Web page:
Also worth noting, scientists report that the more almonds are chewed up or chopped into slivers or pureed into almond butter, the easier they are to digest and therefore higher the ultimate calorie count.

“This new research opens the door for scientists to take a fresh look at how the body uses the energy stored in foods,” says Rosenbloom. “So, a calorie may not be calorie -at least as far as the food label goes.”

Baer reports that other commodity groups are clamoring to have their foods retested so it’s a busy time at the Beltsville lab, “My colleagues are going nuts.”

I’m nuts for these savory flavors of almonds. Perfect for Happy Hour. I’m happy almonds contain fewer calories.

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Happy 100th Julia Child

Julia Child and me in New York in the early 90’s
Apparently, we loved purple then. We had lunch that day at Union Square Cafe.
Julia told me she thought the waiter was good looking. 

“Bon appetit!” as the late culinary icon Julia Child would say at the end of each episode of her pioneering PBS cooking show series The French Chef.  This week her fans are saying “bon anniversaire!” to commemorate what would have been her 100th birthday on Wednesday, August 15th. Julia’s kitchen wisdoms continue to educate and inspire millions through her many cookbooks, biographies and documentaries about her and this month deliciously fun re-runs of The French Chef on PBS television.  A few minutes into an episode on onion soup I completely forgot I was watching Julia ladle soup and grate cheese in black and white! Her personality added the color. When she knocked over an open bottle of Cognac on the counter she quickly righted it and stated there would be plenty left for the recipe.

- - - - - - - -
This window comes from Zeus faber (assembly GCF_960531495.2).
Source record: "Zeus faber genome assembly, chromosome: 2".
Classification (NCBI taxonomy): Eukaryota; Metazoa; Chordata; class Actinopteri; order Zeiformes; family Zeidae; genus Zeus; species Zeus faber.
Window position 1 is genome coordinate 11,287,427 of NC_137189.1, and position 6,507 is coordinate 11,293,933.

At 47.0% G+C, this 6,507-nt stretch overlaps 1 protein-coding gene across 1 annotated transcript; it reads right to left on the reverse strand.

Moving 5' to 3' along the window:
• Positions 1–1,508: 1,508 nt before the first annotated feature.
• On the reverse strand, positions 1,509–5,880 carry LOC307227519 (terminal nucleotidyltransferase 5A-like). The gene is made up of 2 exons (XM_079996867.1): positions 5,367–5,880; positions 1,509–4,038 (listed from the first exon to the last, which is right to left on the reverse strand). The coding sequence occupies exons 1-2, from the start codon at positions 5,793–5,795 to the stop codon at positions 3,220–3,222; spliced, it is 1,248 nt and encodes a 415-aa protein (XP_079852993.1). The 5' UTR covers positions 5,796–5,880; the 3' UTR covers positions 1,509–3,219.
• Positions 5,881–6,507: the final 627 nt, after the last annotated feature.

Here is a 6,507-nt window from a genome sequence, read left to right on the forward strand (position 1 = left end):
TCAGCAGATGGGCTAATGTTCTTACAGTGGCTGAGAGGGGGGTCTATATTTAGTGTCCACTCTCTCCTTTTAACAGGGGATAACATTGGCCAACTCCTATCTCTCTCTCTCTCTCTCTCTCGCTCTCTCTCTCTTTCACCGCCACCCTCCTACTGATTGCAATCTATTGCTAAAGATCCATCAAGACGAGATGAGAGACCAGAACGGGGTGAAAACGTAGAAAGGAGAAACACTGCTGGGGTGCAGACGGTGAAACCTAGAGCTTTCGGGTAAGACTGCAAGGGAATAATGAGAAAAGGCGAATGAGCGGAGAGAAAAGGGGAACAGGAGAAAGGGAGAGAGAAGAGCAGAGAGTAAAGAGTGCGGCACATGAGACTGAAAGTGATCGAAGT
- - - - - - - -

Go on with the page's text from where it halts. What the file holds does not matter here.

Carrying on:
During my years as a CNN correspondent covering the food beat, I was lucky to interview and share memorable meals with Julia Child. She even came to my house one morning for coffee. She taught me a few things about food and nutrition, too.